How do I normalize volume in VLC?

What is Normalizing Volume?

Volume normalization is a feature that aims to even out the volume across audio and video files, streams, and playlists so that the volume level remains consistent. This prevents the need to constantly adjust the volume when switching between songs, shows, movies, or other media.

Volume normalization works by analyzing the loudness of an audio track and then applying gain adjustment to bring the overall loudness to a target level. Typically, the target level is based on standards set for television, film, and music playback volume.

Volume normalization is useful because it provides a consistent listening experience. Some audio can have much louder or quieter volume compared to other tracks. Normalization prevents the need to constantly turn up and down volume and allows for seamless transition between media. It’s also helpful for listening at lower volumes, like at night, where inconsistent loudness is more noticeable.

Normalization can be applied in real-time when streaming media or as a one-time adjustment to even out volume across local media files and playlists. The process is automated using audio analysis algorithms to measure volume and apply the ideal gain adjustment.

Enabling Volume Normalization in VLC

Volume normalization is a feature in VLC media player that aims to even out the volume across different media files and streams. Here’s how to find and enable volume normalization in VLC:

First, open VLC and go to Tools > Preferences (or press Ctrl+P on Windows/Linux, or Command+, on Mac). Then select the “Audio” tab in Preferences.

Under the “Effects” section, check the box next to “Normalize volume”. This will enable volume normalization in VLC.

You’ll see a slider below the checkbox labeled “Normalize volume to:”. This controls the target volume level that VLC will normalize audio to. The default is around 89 dB SPL, but you can adjust it as needed. Many recommend normalizing to between 80-95 dB for consistent playback.[1]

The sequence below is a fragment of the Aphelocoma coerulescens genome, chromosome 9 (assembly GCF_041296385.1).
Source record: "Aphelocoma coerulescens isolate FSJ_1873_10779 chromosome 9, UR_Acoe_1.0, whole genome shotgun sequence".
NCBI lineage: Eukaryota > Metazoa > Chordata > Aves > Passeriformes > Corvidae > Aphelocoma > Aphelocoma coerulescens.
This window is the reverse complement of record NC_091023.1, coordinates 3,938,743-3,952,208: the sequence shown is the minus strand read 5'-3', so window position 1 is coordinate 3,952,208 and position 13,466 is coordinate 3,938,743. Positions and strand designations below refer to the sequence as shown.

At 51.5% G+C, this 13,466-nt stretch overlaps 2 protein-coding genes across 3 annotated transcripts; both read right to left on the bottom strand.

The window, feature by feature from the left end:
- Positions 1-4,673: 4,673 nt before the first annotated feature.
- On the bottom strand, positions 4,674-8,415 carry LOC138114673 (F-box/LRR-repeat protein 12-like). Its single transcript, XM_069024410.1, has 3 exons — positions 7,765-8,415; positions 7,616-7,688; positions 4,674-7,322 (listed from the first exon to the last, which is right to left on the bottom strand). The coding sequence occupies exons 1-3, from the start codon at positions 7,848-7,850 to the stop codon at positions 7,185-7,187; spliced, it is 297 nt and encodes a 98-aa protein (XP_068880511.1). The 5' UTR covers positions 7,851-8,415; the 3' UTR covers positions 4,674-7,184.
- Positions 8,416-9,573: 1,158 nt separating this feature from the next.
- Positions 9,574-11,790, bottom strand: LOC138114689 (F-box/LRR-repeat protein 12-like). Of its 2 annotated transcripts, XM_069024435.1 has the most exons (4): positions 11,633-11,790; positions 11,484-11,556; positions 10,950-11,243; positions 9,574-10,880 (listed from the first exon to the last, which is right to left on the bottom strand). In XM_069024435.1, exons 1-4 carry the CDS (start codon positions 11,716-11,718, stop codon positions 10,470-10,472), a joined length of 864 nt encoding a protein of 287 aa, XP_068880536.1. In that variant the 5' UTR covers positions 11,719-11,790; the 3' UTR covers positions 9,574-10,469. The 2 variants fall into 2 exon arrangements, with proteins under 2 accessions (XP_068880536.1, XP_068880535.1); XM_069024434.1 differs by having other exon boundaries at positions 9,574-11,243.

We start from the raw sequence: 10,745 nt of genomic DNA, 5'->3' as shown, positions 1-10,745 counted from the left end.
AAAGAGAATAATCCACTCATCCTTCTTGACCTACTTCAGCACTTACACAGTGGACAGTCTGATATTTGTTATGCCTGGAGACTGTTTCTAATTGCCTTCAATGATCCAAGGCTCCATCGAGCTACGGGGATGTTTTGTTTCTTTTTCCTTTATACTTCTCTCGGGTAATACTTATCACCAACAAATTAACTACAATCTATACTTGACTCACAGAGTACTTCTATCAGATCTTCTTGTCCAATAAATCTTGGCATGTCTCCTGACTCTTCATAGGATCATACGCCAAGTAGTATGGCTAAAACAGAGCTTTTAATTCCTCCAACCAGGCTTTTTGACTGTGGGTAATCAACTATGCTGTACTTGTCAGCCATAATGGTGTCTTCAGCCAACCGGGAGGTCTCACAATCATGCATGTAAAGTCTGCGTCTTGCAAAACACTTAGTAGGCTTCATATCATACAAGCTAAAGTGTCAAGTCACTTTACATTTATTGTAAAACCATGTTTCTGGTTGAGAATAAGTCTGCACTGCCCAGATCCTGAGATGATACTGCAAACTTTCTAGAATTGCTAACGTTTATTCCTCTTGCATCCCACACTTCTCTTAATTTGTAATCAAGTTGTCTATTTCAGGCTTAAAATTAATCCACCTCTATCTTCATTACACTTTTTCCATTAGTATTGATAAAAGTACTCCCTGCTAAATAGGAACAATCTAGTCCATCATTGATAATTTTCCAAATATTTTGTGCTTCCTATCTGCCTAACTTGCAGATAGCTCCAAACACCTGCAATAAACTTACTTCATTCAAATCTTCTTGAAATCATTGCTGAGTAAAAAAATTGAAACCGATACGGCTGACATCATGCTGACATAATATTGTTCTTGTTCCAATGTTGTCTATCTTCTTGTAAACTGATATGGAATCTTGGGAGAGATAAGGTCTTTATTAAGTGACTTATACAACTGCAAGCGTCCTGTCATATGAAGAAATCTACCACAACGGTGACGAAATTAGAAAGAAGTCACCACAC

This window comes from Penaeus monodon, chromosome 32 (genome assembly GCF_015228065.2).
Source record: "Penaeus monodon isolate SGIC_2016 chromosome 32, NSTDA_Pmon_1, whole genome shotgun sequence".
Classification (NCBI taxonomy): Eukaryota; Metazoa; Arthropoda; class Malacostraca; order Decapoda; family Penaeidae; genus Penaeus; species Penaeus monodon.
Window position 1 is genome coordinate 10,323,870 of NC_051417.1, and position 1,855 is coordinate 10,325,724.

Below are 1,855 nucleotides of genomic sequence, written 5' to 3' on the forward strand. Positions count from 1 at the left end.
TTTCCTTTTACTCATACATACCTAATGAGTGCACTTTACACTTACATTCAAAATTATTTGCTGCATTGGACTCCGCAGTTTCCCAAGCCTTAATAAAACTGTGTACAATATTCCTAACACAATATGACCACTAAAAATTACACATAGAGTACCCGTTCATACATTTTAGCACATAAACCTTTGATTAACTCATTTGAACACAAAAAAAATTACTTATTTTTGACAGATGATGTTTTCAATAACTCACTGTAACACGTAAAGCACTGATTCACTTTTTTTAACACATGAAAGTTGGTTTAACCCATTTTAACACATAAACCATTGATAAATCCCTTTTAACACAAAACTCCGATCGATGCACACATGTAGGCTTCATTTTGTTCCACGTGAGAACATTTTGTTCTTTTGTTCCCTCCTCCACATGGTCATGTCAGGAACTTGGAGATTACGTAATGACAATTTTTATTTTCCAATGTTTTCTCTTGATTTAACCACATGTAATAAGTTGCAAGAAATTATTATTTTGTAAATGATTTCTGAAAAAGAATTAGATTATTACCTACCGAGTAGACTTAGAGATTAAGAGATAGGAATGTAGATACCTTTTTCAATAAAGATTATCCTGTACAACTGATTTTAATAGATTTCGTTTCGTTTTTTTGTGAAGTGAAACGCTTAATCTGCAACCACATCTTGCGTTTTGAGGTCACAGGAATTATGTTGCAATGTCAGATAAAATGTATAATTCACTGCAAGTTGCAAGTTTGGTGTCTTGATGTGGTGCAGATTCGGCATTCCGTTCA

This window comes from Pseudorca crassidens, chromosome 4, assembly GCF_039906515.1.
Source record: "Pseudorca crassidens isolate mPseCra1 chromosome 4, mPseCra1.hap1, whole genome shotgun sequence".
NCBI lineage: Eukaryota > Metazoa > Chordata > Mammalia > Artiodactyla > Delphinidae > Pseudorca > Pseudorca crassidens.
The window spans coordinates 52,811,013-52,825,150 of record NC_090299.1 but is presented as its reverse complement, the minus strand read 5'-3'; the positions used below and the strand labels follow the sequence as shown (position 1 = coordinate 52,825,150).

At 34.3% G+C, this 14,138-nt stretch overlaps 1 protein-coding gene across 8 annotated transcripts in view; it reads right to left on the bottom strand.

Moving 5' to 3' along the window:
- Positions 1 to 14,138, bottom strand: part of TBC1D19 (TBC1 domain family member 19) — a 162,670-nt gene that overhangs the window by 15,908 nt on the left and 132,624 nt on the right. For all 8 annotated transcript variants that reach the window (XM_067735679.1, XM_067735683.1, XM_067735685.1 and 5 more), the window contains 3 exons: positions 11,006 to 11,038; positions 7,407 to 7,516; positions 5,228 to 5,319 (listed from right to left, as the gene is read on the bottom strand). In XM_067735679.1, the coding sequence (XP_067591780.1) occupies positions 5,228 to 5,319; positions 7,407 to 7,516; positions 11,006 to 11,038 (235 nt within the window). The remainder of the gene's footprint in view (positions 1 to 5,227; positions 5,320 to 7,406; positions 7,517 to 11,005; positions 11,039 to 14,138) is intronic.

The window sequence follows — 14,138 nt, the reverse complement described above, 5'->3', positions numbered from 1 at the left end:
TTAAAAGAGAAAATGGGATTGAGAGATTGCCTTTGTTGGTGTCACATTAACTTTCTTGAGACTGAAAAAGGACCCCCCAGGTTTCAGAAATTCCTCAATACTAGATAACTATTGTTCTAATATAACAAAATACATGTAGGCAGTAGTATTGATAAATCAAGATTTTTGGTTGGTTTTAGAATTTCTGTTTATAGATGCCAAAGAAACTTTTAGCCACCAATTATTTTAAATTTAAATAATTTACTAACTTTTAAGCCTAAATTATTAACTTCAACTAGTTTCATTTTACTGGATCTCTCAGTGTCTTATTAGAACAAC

The lower you set the target level, the more VLC will amplify quieter audio. Setting it too high may cause distortion on loud audio. Finding the right setting takes some experimentation based on your audio setup.

Once you’ve checked the box and set your target level, click Save to apply the volume normalization setting in VLC. Now when you play media, VLC will automatically normalize the volume.

Normalizing Volume on Files and Streams

VLC allows you to normalize the volume for both local media files as well as streamed online content. This ensures a consistent volume level whether you are playing media stored locally on your device or streaming from the internet.

To normalize the volume of local files, simply check the “Automatically normalize volume” box under Audio settings in VLC. This will analyze each file and adjust the volume to a consistent level. This is useful for media files you have downloaded or ripped yourself, which may have inconsistent volume levels.

For streaming content, the volume normalization process is a bit different. VLC analyzes the volume in real time as the content is buffering and adjusts it seamlessly in the background. Volume is normalized relative to the loudest part of the stream, not to absolute values. This prevents excessively loud sections from blasting at full volume.

The main difference between normalizing local files versus streams is when the analysis occurs. For local files, volume is normalized once at the time of playback. For streams, it is continuously analyzed and adjusted in real time. Both methods result in a normalized, consistent listening volume despite the original inconsistencies in the source material.

Advanced Audio Normalization Settings

VLC offers advanced audio normalization through its audio filters. Two key filters for volume normalization are the Compressor and Normalizer.